Erm...circuit theory. Or to be more specific, small circuit theory. This was glossed over a bit in my EE coursework until I hit EMag as a junior, but my school's newer cirriculum starts introductory circuit courses with it.

Basically, all of the stuff--anything--that we put into a circuit diagram assumes that the circuit is physically small enough that the electrical waves reach steady state. The reality (even in zero feedback amps) is that electrical waves get bounced around when traveling through your wires/circuit traces, but this happens so quickly that it doesn't affect the signal being transmitted. If it did, then the circuit would start doing strange things, and you'll probably have a severe impact on your audio quality (like, "schiit don't work" or "schiit's missing" or "my frequency response just went to schiit" problems).

So for all intents and purposes, feedback does instantly travel from output back to the input.
 
May 21, 2015 at 9:56 AM Post #6,410 of 149,114
Quote
DAPs. When you’re sitting on the subway or working in a noisy open-plan office, do you really need much more than a smartphone and a pair of efficient headphones? This is not a rhetorical question…I’m serious. Are $99-499 DAPs really that much better than phones in real-world use? Are there good reasons for carrying $1,000-$3,500 devices around in your backpack or briefcase? Are there use cases that I’m overlooking? I’m ready to listen, but at the moment, enthusiasm for a product like this is so low that I don’t think we’ll ever do one. "
 
 

 
I disagree with this.  Though the sound of music on an iPhone is "good enough," that is not what I want.  I want better than good enough.  I have tried several portable DAC/AMPs and, for daily use, they are too bulky and heavy, as many posters here have argued.
 
What I want is a much better standalone DAP that has an exceptional interface and very good DAC and AMP.  The Sony NW-ZX2 sounds amazing.  I would call it near miraculous as a small (though heavy) portable music device.  I have never heard anything better in one small unit.  But the interface is crappy (though adequate.)
 
I think Schiit missed the moment for creating portable DAC/AMPs, now that there are several other players who make pretty good, reasonably priced product, and now that it is clear that any portable DAC/AMP just adds too much bulk and weight.
 
Standalone is the way to go.  My only concern for Schiit is that it puts them in the software development business and that requires a kind of expertise and a commitment to rapid updates that might be repellent to the company.  
 
Similarly, a freestanding home music server would be awesome.  I cannot believe how close one can get, how hopeful, with Mac OS X and iTunes before realizing it really sucks for NAS-based home sharing of very large libraries!  I would love a company like Schiit to do this right but again cannot wish upon Schiit the headaches of software development! 
 
May 21, 2015 at 10:11 AM Post #6,411 of 149,114
I would like to see:
 
1a. pre-amp/dac with digital crossovers. For stereo or mono configurations of powered speakers and subwoofers (or power amp + speakers). 1b. option to add room correction for stereo or mono system.  
In the price range of 1 000-1 500 USD.
 
May 21, 2015 at 10:32 AM Post #6,412 of 149,114
Erm...circuit theory. Or to be more specific, small circuit theory. This was glossed over a bit in my EE coursework until I hit EMag as a junior, but my school's newer cirriculum starts introductory circuit courses with it.

Basically, all of the stuff--anything--that we put into a circuit diagram assumes that the circuit is physically small enough that the electrical waves reach steady state. The reality (even in zero feedback amps) is that electrical waves get bounced around when traveling through your wires/circuit traces, but this happens so quickly that it doesn't affect the signal being transmitted. If it did, then the circuit would start doing strange things, and you'll probably have a severe impact on your audio quality (like, "schiit don't work" or "schiit's missing" or "my frequency response just went to schiit" problems).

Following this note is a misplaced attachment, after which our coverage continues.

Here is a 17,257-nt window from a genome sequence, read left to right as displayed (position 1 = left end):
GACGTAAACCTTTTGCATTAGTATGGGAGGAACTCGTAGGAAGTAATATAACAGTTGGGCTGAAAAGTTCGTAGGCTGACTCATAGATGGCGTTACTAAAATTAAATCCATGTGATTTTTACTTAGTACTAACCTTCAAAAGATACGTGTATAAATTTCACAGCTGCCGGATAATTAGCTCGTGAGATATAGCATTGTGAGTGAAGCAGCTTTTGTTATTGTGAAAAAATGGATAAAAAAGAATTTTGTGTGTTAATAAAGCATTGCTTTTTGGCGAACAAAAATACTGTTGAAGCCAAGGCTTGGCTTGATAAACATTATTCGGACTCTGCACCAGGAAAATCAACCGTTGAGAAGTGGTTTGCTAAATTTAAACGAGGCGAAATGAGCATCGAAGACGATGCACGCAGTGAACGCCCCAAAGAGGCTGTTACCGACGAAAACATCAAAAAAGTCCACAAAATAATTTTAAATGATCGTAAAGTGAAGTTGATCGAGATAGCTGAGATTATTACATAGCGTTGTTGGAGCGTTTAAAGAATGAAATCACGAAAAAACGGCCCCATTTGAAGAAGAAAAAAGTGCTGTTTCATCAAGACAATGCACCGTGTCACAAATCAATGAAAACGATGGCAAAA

So for all intents and purposes, feedback does instantly travel from output back to the input.

If you're referrring to SWR or standing waves, I would think that the wavelength of audio is far too long to present such a problem.
 
May 21, 2015 at 10:52 AM Post #6,413 of 149,114
Erm...circuit theory. Or to be more specific, small circuit theory. This was glossed over a bit in my EE coursework until I hit EMag as a junior, but my school's newer cirriculum starts introductory circuit courses with it.

Basically, all of the stuff--anything--that we put into a circuit diagram assumes that the circuit is physically small enough that the electrical waves reach steady state. The reality (even in zero feedback amps) is that electrical waves get bounced around when traveling through your wires/circuit traces, but this happens so quickly that it doesn't affect the signal being transmitted. If it did, then the circuit would start doing strange things, and you'll probably have a severe impact on your audio quality (like, "schiit don't work" or "schiit's missing" or "my frequency response just went to schiit" problems).

So for all intents and purposes, feedback does instantly travel from output back to the input.

I agree, for most intents and purposes.  I characterized the speed of light thing as the musings of a ten year old.  With all the poles stacked against you though, obvious and otherwise, I really do think there is a degradation of SQ in the form of harmonic distortion components and in spatial distortion components that can be associated with too much feedback, which feedback is the easy solution to having a stable circuit.  The time delays as a function of frequency (phase non-linearity) of the filter poles are real, and reduction of those sources of non-linearity is, IMHO, a desirable pursuit.  After all, we're looking for the last tiny percentage in SQ and we find ourselves in the realm of systems that measure well, and don't sound particularly good.  I'm just hypothesizing that the last bit of SQ lives in the spatial realm; This is a Schiit thread, and Mike and Jason both have said as much in their posts.  The ten year old in me is still bothered by the speed of light thing, and you did give a bit of a nod to that with "assumes that the circuit is physically small enough".  If you get the physical size and environment of the amplifier just wrong enough it will go into full scale oscillation at the resonant frequency of the tank and do really bad things, like all the smoke getting out of the high power components.